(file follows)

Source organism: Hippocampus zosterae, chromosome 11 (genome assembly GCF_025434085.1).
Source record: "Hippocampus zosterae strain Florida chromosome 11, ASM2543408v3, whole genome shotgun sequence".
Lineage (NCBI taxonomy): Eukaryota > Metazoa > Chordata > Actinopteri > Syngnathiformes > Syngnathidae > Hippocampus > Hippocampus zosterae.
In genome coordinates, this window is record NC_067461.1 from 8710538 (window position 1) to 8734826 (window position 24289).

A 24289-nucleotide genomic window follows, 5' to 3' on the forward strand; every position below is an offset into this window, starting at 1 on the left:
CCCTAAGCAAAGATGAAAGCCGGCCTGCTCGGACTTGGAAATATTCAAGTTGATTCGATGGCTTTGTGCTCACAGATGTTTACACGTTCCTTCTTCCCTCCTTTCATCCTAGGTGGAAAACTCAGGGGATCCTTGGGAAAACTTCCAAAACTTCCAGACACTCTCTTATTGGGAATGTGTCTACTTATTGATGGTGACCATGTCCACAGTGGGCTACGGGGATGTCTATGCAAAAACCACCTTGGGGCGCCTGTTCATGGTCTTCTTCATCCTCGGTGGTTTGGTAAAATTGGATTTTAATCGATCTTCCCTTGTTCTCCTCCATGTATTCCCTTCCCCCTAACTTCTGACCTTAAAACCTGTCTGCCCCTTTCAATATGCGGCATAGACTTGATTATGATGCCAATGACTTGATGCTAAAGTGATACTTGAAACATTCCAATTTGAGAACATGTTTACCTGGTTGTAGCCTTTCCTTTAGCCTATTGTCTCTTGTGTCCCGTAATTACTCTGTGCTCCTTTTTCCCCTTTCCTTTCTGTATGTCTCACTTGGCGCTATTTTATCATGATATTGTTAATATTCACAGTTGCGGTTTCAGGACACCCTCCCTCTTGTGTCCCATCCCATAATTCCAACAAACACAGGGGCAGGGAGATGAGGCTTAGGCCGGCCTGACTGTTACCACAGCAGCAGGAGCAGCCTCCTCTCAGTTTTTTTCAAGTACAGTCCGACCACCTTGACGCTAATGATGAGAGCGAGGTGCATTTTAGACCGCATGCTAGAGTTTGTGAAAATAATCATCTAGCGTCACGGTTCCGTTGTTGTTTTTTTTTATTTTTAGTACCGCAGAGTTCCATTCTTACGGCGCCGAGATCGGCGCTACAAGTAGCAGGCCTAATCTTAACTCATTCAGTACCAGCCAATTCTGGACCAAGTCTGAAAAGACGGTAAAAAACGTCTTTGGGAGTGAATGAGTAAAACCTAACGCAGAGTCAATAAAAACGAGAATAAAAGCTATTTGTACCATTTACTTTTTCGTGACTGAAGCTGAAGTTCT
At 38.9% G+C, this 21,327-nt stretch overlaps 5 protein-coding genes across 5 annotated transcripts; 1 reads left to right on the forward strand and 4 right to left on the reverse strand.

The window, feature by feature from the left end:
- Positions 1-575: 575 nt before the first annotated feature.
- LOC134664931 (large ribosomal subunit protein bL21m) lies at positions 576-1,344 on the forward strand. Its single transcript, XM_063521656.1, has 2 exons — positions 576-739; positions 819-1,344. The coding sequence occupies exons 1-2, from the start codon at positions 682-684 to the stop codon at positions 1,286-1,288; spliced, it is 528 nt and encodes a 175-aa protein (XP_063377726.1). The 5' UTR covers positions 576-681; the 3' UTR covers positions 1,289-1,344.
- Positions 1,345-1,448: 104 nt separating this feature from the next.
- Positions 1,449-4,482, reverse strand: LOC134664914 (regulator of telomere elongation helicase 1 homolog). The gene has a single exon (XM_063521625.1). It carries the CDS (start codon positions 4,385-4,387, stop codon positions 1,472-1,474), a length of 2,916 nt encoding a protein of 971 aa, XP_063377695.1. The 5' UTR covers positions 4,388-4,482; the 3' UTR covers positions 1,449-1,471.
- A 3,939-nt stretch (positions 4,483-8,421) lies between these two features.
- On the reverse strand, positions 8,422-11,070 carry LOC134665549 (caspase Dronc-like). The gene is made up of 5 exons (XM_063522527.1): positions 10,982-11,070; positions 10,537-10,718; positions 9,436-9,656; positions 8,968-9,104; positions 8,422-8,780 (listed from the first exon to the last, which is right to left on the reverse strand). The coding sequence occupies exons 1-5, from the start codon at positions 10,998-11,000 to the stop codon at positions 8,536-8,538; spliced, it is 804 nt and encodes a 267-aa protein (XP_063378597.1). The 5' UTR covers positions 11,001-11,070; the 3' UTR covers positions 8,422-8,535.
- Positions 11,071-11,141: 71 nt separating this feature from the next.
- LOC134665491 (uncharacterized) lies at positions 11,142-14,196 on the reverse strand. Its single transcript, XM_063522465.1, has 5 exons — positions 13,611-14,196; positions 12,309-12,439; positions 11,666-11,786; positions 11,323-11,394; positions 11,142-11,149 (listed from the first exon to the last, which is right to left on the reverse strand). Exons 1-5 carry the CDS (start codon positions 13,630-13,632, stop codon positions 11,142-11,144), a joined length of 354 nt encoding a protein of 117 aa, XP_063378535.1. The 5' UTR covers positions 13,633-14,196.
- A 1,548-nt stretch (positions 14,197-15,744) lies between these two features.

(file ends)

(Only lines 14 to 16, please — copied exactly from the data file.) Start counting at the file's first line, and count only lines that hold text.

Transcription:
- On the reverse strand, positions 8,422-11,070 carry LOC134665549 (caspase Dronc-like). The gene is made up of 5 exons (XM_063522527.1): positions 10,982-11,070; positions 10,537-10,718; positions 9,436-9,656; positions 8,968-9,104; positions 8,422-8,780 (listed from the first exon to the last, which is right to left on the reverse strand). The coding sequence occupies exons 1-5, from the start codon at positions 10,998-11,000 to the stop codon at positions 8,536-8,538; spliced, it is 804 nt and encodes a 267-aa protein (XP_063378597.1). The 5' UTR covers positions 11,001-11,070; the 3' UTR covers positions 8,422-8,535.
- Positions 11,071-11,141: 71 nt separating this feature from the next.
- LOC134665491 (uncharacterized) lies at positions 11,142-14,196 on the reverse strand. Its single transcript, XM_063522465.1, has 5 exons — positions 13,611-14,196; positions 12,309-12,439; positions 11,666-11,786; positions 11,323-11,394; positions 11,142-11,149 (listed from the first exon to the last, which is right to left on the reverse strand). Exons 1-5 carry the CDS (start codon positions 13,630-13,632, stop codon positions 11,142-11,144), a joined length of 354 nt encoding a protein of 117 aa, XP_063378535.1. The 5' UTR covers positions 13,633-14,196.